The White House on Tuesday expressed regret after Poland took offense at US President Barack Obama's use of the term "Polish Death Camps" while awarding a posthumous Medal of Freedom to Polish resistance fighter Jan Karski.
"Fluent in four languages, possessed of a photographic memory, Jan served as a courier for the Polish resistance during the darkest days of World War II," Obama said. "Before one trip across enemy lines, resistance fighters told him that Jews were being murdered on a massive scale, and smuggled him into the Warsaw Ghetto and a Polish death camp to see for himself. Jan took that information to President Franklin Roosevelt, giving one of the first accounts of the Holocaust and imploring to the world to take action."
US National Security Council spokesman Tommy Vietor stated that Obama "misspoke" by referring to "Polish death camps" rather than "Nazi death camps" inside Poland.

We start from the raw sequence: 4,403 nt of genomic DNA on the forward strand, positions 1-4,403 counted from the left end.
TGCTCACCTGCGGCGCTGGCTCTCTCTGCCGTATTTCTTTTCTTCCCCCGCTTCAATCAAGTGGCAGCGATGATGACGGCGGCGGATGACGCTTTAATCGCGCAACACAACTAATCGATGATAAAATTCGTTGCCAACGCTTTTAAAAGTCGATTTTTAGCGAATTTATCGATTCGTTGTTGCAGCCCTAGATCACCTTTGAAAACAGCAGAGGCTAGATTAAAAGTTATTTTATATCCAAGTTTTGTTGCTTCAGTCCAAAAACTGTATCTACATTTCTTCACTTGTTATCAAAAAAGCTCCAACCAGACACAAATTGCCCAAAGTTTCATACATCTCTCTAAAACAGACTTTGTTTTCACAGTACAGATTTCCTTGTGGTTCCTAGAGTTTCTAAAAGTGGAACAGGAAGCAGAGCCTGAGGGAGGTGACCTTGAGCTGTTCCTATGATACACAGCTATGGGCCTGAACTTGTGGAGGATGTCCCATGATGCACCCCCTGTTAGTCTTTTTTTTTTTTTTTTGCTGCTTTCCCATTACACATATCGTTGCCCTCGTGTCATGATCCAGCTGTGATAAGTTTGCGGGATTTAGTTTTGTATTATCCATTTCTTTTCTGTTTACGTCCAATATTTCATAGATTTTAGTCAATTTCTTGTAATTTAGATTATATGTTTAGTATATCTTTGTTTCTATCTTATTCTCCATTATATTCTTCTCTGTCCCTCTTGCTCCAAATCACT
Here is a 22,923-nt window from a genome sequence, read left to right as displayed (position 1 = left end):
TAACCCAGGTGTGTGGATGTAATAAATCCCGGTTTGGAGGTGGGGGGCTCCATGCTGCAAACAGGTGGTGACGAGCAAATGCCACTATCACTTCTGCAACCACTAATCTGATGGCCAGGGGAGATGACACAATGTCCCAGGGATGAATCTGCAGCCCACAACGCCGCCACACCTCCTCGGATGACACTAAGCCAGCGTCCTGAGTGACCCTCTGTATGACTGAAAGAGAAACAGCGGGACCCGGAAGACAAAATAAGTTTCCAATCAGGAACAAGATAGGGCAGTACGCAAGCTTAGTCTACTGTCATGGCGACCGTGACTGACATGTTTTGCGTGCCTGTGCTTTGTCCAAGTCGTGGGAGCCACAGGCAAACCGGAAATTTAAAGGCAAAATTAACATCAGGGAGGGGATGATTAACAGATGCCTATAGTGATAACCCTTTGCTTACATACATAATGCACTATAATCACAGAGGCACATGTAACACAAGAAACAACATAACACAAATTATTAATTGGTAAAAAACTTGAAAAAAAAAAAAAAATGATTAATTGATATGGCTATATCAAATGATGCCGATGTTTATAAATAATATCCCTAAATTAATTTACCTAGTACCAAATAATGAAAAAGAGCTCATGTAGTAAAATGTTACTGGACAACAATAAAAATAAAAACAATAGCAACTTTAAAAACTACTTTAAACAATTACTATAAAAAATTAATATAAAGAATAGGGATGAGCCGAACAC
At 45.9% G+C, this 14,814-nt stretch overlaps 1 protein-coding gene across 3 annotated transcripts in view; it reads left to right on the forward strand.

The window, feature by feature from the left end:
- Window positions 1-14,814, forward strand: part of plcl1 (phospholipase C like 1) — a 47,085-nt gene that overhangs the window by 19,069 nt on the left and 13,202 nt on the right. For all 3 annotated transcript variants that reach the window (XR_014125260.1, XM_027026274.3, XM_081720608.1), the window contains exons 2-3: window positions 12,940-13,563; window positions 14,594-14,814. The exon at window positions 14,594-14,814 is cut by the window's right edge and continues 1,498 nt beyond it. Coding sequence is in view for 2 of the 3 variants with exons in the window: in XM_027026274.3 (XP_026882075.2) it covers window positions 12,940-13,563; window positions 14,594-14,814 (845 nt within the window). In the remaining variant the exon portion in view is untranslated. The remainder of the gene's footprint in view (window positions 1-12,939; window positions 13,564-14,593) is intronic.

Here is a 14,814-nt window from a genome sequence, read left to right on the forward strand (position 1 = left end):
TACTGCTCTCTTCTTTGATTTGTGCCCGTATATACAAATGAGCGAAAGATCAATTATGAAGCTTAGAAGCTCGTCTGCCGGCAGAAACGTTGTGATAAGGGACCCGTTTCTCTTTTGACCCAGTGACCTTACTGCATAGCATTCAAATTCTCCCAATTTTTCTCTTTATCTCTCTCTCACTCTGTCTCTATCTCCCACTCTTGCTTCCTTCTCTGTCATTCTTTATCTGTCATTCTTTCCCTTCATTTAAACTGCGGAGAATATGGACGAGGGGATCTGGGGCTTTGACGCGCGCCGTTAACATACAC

Vietor's statement came after Polish Foreign Minister Radek Sikorski tweeted that Obama "will apologize for this outrageous error," ascribing it to "ignorance and incompetence," according to BuzzFeed. Poles insist on the term "Nazi death camps" to describe facilities such as Auschwitz and Sobibor.
"We regret this misstatement, which should not detract from the clear intention to honor Mr. Karski and those brave citizens who stood on the side of human dignity in the face of tyranny," he said.
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